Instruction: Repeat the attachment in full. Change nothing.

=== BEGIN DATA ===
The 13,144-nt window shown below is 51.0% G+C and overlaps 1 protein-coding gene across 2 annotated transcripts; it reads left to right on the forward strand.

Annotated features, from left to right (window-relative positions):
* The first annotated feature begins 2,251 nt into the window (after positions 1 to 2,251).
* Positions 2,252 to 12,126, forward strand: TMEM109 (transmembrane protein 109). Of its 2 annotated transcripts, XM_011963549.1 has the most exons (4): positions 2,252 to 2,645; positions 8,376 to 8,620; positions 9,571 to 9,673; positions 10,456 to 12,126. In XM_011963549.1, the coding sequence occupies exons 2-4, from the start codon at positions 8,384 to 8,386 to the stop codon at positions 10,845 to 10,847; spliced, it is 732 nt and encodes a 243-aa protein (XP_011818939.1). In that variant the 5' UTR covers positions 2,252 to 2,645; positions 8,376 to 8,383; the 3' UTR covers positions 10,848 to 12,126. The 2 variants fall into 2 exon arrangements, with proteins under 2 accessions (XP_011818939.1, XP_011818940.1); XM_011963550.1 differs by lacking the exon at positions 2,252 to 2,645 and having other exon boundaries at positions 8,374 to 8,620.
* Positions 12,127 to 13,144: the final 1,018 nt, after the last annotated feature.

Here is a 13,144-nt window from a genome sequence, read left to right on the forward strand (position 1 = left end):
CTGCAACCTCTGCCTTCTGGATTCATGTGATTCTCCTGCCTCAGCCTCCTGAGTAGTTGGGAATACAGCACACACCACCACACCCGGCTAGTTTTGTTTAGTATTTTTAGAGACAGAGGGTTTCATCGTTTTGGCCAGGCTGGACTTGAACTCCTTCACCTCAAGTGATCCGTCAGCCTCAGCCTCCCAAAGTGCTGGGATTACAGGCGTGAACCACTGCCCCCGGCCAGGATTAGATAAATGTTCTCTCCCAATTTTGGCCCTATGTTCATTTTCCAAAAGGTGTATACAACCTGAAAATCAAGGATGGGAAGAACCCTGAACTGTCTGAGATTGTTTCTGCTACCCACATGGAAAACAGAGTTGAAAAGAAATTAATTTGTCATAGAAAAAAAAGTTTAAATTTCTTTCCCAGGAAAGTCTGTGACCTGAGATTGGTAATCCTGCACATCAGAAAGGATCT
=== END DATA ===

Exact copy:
The 13,144-nt window shown below is 51.0% G+C and overlaps 1 protein-coding gene across 2 annotated transcripts; it reads left to right on the forward strand.

Annotated features, from left to right (window-relative positions):
* The first annotated feature begins 2,251 nt into the window (after positions 1 to 2,251).
* Positions 2,252 to 12,126, forward strand: TMEM109 (transmembrane protein 109). Of its 2 annotated transcripts, XM_011963549.1 has the most exons (4): positions 2,252 to 2,645; positions 8,376 to 8,620; positions 9,571 to 9,673; positions 10,456 to 12,126. In XM_011963549.1, the coding sequence occupies exons 2-4, from the start codon at positions 8,384 to 8,386 to the stop codon at positions 10,845 to 10,847; spliced, it is 732 nt and encodes a 243-aa protein (XP_011818939.1). In that variant the 5' UTR covers positions 2,252 to 2,645; positions 8,376 to 8,383; the 3' UTR covers positions 10,848 to 12,126. The 2 variants fall into 2 exon arrangements, with proteins under 2 accessions (XP_011818939.1, XP_011818940.1); XM_011963550.1 differs by lacking the exon at positions 2,252 to 2,645 and having other exon boundaries at positions 8,374 to 8,620.
* Positions 12,127 to 13,144: the final 1,018 nt, after the last annotated feature.

Here is a 13,144-nt window from a genome sequence, read left to right on the forward strand (position 1 = left end):
CTGCAACCTCTGCCTTCTGGATTCATGTGATTCTCCTGCCTCAGCCTCCTGAGTAGTTGGGAATACAGCACACACCACCACACCCGGCTAGTTTTGTTTAGTATTTTTAGAGACAGAGGGTTTCATCGTTTTGGCCAGGCTGGACTTGAACTCCTTCACCTCAAGTGATCCGTCAGCCTCAGCCTCCCAAAGTGCTGGGATTACAGGCGTGAACCACTGCCCCCGGCCAGGATTAGATAAATGTTCTCTCCCAATTTTGGCCCTATGTTCATTTTCCAAAAGGTGTATACAACCTGAAAATCAAGGATGGGAAGAACCCTGAACTGTCTGAGATTGTTTCTGCTACCCACATGGAAAACAGAGTTGAAAAGAAATTAATTTGTCATAGAAAAAAAAGTTTAAATTTCTTTCCCAGGAAAGTCTGTGACCTGAGATTGGTAATCCTGCACATCAGAAAGGATCT